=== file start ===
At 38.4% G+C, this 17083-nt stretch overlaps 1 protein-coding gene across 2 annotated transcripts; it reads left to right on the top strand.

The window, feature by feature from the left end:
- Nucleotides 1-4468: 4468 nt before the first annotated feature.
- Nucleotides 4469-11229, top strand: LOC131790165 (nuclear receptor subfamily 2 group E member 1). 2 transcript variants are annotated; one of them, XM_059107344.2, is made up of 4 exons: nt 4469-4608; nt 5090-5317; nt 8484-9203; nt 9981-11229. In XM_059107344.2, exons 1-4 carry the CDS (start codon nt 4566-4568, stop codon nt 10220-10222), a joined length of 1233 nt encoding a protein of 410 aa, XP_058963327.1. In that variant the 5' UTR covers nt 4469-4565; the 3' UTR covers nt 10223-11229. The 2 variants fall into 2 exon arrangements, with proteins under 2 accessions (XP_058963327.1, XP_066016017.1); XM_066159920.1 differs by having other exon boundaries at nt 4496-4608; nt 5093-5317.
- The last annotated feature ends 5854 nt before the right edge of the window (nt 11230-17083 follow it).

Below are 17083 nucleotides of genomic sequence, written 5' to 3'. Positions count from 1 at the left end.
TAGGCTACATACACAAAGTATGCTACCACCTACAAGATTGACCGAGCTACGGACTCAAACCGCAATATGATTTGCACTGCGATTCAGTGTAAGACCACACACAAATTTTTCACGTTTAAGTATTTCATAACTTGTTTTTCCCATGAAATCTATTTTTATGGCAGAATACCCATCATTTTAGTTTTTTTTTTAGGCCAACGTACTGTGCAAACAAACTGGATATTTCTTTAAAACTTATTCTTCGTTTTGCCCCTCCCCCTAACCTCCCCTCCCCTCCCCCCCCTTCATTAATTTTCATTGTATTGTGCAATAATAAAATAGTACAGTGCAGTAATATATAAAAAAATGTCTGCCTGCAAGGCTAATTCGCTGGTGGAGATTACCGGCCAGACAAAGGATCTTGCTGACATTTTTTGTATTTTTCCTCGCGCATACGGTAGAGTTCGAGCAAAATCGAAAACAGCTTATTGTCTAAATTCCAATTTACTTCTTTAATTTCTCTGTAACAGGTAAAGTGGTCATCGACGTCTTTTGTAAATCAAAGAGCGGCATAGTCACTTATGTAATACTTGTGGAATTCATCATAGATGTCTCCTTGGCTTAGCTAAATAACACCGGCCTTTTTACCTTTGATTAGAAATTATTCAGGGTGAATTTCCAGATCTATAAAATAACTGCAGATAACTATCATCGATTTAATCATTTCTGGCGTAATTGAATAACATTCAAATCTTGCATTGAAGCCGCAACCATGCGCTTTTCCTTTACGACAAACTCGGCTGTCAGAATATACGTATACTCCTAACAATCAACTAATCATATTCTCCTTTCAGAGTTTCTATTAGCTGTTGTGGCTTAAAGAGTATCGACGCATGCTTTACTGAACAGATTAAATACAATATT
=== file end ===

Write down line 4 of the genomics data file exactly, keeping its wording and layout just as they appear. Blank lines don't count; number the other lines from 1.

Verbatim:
- Nucleotides 4469-11229, top strand: LOC131790165 (nuclear receptor subfamily 2 group E member 1). 2 transcript variants are annotated; one of them, XM_059107344.2, is made up of 4 exons: nt 4469-4608; nt 5090-5317; nt 8484-9203; nt 9981-11229. In XM_059107344.2, exons 1-4 carry the CDS (start codon nt 4566-4568, stop codon nt 10220-10222), a joined length of 1233 nt encoding a protein of 410 aa, XP_058963327.1. In that variant the 5' UTR covers nt 4469-4565; the 3' UTR covers nt 10223-11229. The 2 variants fall into 2 exon arrangements, with proteins under 2 accessions (XP_058963327.1, XP_066016017.1); XM_066159920.1 differs by having other exon boundaries at nt 4496-4608; nt 5093-5317.